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Journal of Biomedicine and Biotechnology
Volume 2010 (2010), Article ID 789798, 9 pages
http://dx.doi.org/10.1155/2010/789798
Research Article

Functional Differences between the N-Terminal Domains of Mouse and Human Myosin Binding Protein-C

1Department of Neurobiology, Physiology and Behavior, University of California-Davis, Davis, CA 95616-8519, USA
2Department of Bioengineering, University of Washington, Seattle, WA 98195-5061, USA

Received 16 December 2009; Accepted 31 January 2010

Academic Editor: Henk L. M. Granzier

Copyright © 2010 Justin F. Shaffer et al. This is an open access article distributed under the Creative Commons Attribution License, which permits unrestricted use, distribution, and reproduction in any medium, provided the original work is properly cited.

Abstract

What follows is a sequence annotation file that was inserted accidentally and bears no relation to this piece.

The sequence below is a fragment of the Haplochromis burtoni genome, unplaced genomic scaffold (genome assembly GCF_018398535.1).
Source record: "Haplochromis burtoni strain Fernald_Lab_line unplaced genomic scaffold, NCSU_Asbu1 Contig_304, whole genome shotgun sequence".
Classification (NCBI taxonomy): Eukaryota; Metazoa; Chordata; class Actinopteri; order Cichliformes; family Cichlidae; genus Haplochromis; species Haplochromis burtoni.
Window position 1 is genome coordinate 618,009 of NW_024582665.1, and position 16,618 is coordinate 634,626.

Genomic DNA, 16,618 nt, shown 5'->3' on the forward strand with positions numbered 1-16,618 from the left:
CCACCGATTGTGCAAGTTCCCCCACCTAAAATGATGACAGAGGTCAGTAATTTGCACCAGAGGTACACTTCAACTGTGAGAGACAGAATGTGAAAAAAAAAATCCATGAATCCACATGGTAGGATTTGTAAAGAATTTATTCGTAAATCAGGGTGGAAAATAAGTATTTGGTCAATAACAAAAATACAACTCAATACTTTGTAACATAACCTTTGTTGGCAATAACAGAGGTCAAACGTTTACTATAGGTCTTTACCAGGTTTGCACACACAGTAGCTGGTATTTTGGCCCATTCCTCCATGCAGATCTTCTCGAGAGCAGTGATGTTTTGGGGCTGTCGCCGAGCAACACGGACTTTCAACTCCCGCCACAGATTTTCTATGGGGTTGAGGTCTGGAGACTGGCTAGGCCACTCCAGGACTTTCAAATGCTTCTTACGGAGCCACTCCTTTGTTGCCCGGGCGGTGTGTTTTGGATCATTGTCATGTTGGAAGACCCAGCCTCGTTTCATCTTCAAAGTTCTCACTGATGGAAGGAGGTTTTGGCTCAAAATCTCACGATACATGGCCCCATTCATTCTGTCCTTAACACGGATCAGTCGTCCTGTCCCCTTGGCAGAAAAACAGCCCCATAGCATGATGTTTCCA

The N-terminus of cMyBP-C can activate actomyosin interactions in the absence of C a 2 + , but it is unclear which domains are necessary. Prior studies suggested that the Pro-Ala rich region of human cMyBP-C activated force in permeabilized human cardiomyocytes, whereas the C1 and M-domains of mouse cMyBP-C activated force in permeabilized rat cardiac trabeculae. Because the amino acid sequence of the P/A region differs between human and mouse cMyBP-C isoforms (46% identity), we investigated whether species-specific differences in the P/A region could account for differences in activating effects. Using chimeric fusion proteins containing combinations of human and mouse C0, Pro-Ala, and C1 domains, we demonstrate here that the human P/A and C1 domains activate actomyosin interactions, whereas the same regions of mouse cMyBP-C are less effective. These results suggest that species-specific differences between homologous cMyBP-C isoforms confer differential effects that could fine-tune cMyBP-C function in hearts of different species.